Five Outcomes of Effective Leaders Who Never Stop Asking “Why?”
In this blog, we explore five outcomes of effective leaders who never stop asking “why?” Let your curiosity live on throughout your life’s journey—both in the workplace as well as in your personal life. As children grow up, they go through the season of “whys.” They ask “why” about everything—especially when you tell them not to do something. But they ask “why” when you tell them to do something too! What drives them to ask “why” repeatedly? Curiosity. Children are naturally curious. And adults should be too. But we lose our curiosity along the way as we learn not to ask questions as teenagers and at work.
But not asking questions and not asking “why” is detrimental to our society in general. And the workplace especially suffers when we simply do what we’re told without asking why or what is the purpose or deeper reason for doing an activity. I don’t propose employees should question everything they are asked to do or their entire job description. I suggest that employees ask legitimate questions to understand their jobs and feel free to challenge a process if necessary.
Below are five outcomes of effective leaders who never stop asking “why?”:
Improved efficiency is the first outcome leaders obtain when they continually ask “why” things are done the way they are. When a manager asks that question and gets the “because we’ve always done it this way” response, something must change. Leaders challenge processes when they ask questions and, at the minimum, the result is improved efficiency. If nothing changes after reviewing the current process now you know it’s the most efficient way possible of doing it.
Uncover potential internal fraud.
The level of internal and external fraud that businesses encounter these days is at an all-time high. Financial institutions track and report fraudulent activity. When I ask them what types of fraud they see, they respond “all types relating to checks, ACH, and wires.” One way this is happening is with personal and business checks stolen right from people’s mailboxes. Fraudsters create illegitimate checks the old fashion way and deposit them at various institutions.
Company leaders, regardless of size, can ask questions of their employees—especially bookkeepers, finance, and accounting employees. Those who “keep the books” and have been there longer are the ones business owners should ask questions the most. By asking “why” leaders can discover fraudulent processes and schemes that will save them thousands of dollars down the road. Businesses must work with their institutions to fight this type of crime.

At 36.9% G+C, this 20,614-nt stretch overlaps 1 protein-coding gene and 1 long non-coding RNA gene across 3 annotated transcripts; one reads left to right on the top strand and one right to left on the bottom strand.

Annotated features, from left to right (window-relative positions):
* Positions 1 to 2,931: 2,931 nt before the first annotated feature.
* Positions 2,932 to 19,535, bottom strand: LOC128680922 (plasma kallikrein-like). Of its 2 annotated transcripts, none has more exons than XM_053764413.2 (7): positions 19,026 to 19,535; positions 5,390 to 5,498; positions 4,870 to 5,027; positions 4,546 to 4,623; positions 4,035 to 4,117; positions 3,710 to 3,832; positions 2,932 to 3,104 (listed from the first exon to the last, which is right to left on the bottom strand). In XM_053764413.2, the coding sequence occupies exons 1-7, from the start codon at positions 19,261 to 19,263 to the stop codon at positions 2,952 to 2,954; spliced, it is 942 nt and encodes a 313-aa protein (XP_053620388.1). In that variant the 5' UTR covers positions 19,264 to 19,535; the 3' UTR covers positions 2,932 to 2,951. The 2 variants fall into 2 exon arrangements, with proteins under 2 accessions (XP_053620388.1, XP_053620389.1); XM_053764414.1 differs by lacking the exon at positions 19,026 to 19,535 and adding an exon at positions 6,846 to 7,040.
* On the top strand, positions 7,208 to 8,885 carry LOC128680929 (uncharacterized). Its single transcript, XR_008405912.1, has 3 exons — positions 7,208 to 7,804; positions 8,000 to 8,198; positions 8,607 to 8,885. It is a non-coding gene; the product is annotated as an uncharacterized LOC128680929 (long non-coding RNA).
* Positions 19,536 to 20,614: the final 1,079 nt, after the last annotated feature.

Establish a life-long learning culture.
Children learn by asking lots of questions. Guess what? Adults do too. We learn when we ask questions and keep an attitude of curiosity. Leaders who encourage their employees to not be afraid to ask “why,” establish a culture of life-long learning. Companies need employees to continually learn to stay on top of technology, improve systems, and to grow.
Along with curiosity comes innovation. Some companies form an “Innovation Committee” with the sole purpose to create new ways of doing things. They take employees’ input in all areas of the organization and end up with great ideas and savings that impact the bottom line. Another byproduct of fostered innovation is higher employee morale. Working on “creative mode” using innovative solutions increases the team’s overall energy. Innovation does not necessarily mean utilizing technology. It means doing things in a new way and thinking of new ways to solve problems.
As your organization develops leaders who are not afraid to ask “why?” it experiences improved efficiencies across the board. You also establish a culture of life-long learning which helps to keep employees engaged. When employees care, they start asking the “why?” questions too resulting in increased accountability. Employees know that processes are double checked, and internal controls are in place to avoid potential internal fraud. Lastly, with innovation at front of mind, your organization finds new ways of doing things and apply new solutions to problems. All these outcomes result in improved profitability which every business strives for.
Does your organization experience these five outcomes of effective leaders who never stop asking “why?”? I encourage you to start asking “why?” When you explain why you’re asking why and share these reasons explained above, employees will understand and get on board.
Making mistakes is human. But making the same mistakes repeatedly is unwise, unproductive, and lazy. When I worked at the community bank and we discovered an error, I asked what happened, how it happened, and why it happened. My employees knew that I was not asking in an accusative way, but only to get to the root of the problem. Then we identified the right solution that would fix the problem for good. I hope this blog encouraged you to remember what it was like when you were a child and asked “why?”